Oil Soars Above $100 Barrel
Oil prices soar above $100 a barrel. The gains in prices represent oil making a complete recovery from the slide they’ve been experiencing throughout summer and autumn, but drivers can expect gas prices to soar over the holiday weekend. According to the United States Energy Information Administration, crude oil makes up 63 percent of the cost we pay for a gallon of gasoline.
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UPDATED: Jan 19, 2021
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We imagine we’re no different than the average driver, which means for the most part, we’re never happy when we fill up our tanks with gasoline. Unless of course, we’re paying less because fuel prices are on a downward trend, as they have been since they peaked right before the start of summer.
Despite the falling prices, we’ve expected an increase in gasoline prices for a few reasons, including the Thanksgiving holiday being just a week away from today and increased demand for gasoline, as American consumers continue to travel via automobile at ever-increasing rates. And yes, we still think travelers are in for sticker shock at the pumps next weekend.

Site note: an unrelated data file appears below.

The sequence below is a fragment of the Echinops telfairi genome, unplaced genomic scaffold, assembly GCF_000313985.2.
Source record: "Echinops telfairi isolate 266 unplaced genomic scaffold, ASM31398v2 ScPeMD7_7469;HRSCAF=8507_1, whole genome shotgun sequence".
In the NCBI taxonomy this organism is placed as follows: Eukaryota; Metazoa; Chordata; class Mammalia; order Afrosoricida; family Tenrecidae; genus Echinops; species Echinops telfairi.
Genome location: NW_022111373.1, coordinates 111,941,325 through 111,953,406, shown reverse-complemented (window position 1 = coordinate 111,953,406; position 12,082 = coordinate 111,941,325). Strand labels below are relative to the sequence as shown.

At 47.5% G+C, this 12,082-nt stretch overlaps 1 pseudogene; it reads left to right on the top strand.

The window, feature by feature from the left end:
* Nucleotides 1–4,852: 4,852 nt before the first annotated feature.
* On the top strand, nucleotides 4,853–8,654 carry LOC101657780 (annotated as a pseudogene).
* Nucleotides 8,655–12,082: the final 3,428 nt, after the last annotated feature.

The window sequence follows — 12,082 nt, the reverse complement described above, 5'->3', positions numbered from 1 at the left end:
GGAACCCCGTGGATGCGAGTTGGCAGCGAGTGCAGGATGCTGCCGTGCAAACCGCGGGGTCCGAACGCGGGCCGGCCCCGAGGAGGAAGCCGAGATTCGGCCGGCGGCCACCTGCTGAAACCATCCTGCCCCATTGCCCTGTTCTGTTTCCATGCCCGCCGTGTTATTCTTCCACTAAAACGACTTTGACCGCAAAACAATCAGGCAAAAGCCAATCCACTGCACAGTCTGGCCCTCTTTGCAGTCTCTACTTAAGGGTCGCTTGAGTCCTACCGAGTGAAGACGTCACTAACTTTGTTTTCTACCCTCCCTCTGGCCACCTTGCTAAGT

What we weren’t expecting was the price of crude oil hitting a five month high, which it did yesterday, closing at over $100 a barrel for the first time since July. At the end of trading yesterday, U.S. crude oil prices had risen by $3.00 to $102.59. Brent crude closed at $111.67. The gains in prices represent oil making a complete recovery from the slide they’ve been experiencing throughout summer and autumn.
David Lee Smith of The Motley Fool believes oil could continue this rise until it hits $200 a barrel in 2012. He notes that there are four factors that could lead to the massive increase, including:
- ExxonMobil drilling inside Iraqi’s Kurdistan region.
- The effort by Iran to develop nuclear weapons.
- Potential for Iraqi civil war.
- U.S. troop withdrawal from Iraq.
Smith wrote that “The Middle East and North Africa — and especially the all-important Iraq-Iran-Saudi Arabia region — remain very much a tinderbox, with the potential to drive crude prices to stratospheric levels.”
According to the United States Energy Information Administration, crude oil makes up 63 percent of the cost we pay for a gallon of gasoline. Thus, if current crude oil pricing continues moving higher, gasoline prices will soon follow suit.